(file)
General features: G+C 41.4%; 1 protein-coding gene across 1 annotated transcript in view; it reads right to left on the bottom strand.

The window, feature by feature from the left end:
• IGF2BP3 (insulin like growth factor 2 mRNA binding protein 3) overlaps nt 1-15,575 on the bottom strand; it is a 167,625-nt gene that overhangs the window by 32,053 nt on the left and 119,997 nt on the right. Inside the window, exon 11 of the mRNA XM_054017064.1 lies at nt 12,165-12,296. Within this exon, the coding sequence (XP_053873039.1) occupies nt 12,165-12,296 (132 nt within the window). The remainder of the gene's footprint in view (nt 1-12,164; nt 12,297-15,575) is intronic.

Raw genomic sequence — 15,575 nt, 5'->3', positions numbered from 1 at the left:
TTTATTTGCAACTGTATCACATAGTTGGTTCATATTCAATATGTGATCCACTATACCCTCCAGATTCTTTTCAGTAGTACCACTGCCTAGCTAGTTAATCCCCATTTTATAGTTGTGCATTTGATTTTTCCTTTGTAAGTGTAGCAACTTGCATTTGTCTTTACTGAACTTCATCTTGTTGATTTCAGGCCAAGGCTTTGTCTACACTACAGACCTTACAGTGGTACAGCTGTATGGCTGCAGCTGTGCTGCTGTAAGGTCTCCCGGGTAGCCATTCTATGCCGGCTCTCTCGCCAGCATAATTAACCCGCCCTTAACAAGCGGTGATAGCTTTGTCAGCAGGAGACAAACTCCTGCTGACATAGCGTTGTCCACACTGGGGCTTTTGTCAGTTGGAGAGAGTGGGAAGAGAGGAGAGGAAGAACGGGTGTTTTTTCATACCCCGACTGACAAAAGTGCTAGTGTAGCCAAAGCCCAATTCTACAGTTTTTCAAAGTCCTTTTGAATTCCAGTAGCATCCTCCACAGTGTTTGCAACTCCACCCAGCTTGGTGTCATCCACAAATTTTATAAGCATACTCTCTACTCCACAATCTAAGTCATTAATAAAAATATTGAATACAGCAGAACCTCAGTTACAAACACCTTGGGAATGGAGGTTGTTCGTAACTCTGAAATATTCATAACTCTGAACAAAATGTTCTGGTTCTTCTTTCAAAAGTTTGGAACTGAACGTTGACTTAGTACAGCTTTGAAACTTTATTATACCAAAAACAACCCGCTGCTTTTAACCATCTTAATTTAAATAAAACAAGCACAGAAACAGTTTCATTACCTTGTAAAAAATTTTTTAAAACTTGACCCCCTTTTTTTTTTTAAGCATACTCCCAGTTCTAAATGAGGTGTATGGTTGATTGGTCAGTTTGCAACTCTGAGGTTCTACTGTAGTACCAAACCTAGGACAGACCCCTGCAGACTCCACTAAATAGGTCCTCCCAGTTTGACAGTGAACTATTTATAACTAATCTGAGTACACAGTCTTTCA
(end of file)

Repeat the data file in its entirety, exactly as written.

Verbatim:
General features: G+C 41.4%; 1 protein-coding gene across 1 annotated transcript in view; it reads right to left on the bottom strand.

The window, feature by feature from the left end:
• IGF2BP3 (insulin like growth factor 2 mRNA binding protein 3) overlaps nt 1-15,575 on the bottom strand; it is a 167,625-nt gene that overhangs the window by 32,053 nt on the left and 119,997 nt on the right. Inside the window, exon 11 of the mRNA XM_054017064.1 lies at nt 12,165-12,296. Within this exon, the coding sequence (XP_053873039.1) occupies nt 12,165-12,296 (132 nt within the window). The remainder of the gene's footprint in view (nt 1-12,164; nt 12,297-15,575) is intronic.

Raw genomic sequence — 15,575 nt, 5'->3', positions numbered from 1 at the left:
TTTATTTGCAACTGTATCACATAGTTGGTTCATATTCAATATGTGATCCACTATACCCTCCAGATTCTTTTCAGTAGTACCACTGCCTAGCTAGTTAATCCCCATTTTATAGTTGTGCATTTGATTTTTCCTTTGTAAGTGTAGCAACTTGCATTTGTCTTTACTGAACTTCATCTTGTTGATTTCAGGCCAAGGCTTTGTCTACACTACAGACCTTACAGTGGTACAGCTGTATGGCTGCAGCTGTGCTGCTGTAAGGTCTCCCGGGTAGCCATTCTATGCCGGCTCTCTCGCCAGCATAATTAACCCGCCCTTAACAAGCGGTGATAGCTTTGTCAGCAGGAGACAAACTCCTGCTGACATAGCGTTGTCCACACTGGGGCTTTTGTCAGTTGGAGAGAGTGGGAAGAGAGGAGAGGAAGAACGGGTGTTTTTTCATACCCCGACTGACAAAAGTGCTAGTGTAGCCAAAGCCCAATTCTACAGTTTTTCAAAGTCCTTTTGAATTCCAGTAGCATCCTCCACAGTGTTTGCAACTCCACCCAGCTTGGTGTCATCCACAAATTTTATAAGCATACTCTCTACTCCACAATCTAAGTCATTAATAAAAATATTGAATACAGCAGAACCTCAGTTACAAACACCTTGGGAATGGAGGTTGTTCGTAACTCTGAAATATTCATAACTCTGAACAAAATGTTCTGGTTCTTCTTTCAAAAGTTTGGAACTGAACGTTGACTTAGTACAGCTTTGAAACTTTATTATACCAAAAACAACCCGCTGCTTTTAACCATCTTAATTTAAATAAAACAAGCACAGAAACAGTTTCATTACCTTGTAAAAAATTTTTTAAAACTTGACCCCCTTTTTTTTTTTAAGCATACTCCCAGTTCTAAATGAGGTGTATGGTTGATTGGTCAGTTTGCAACTCTGAGGTTCTACTGTAGTACCAAACCTAGGACAGACCCCTGCAGACTCCACTAAATAGGTCCTCCCAGTTTGACAGTGAACTATTTATAACTAATCTGAGTACACAGTCTTTCA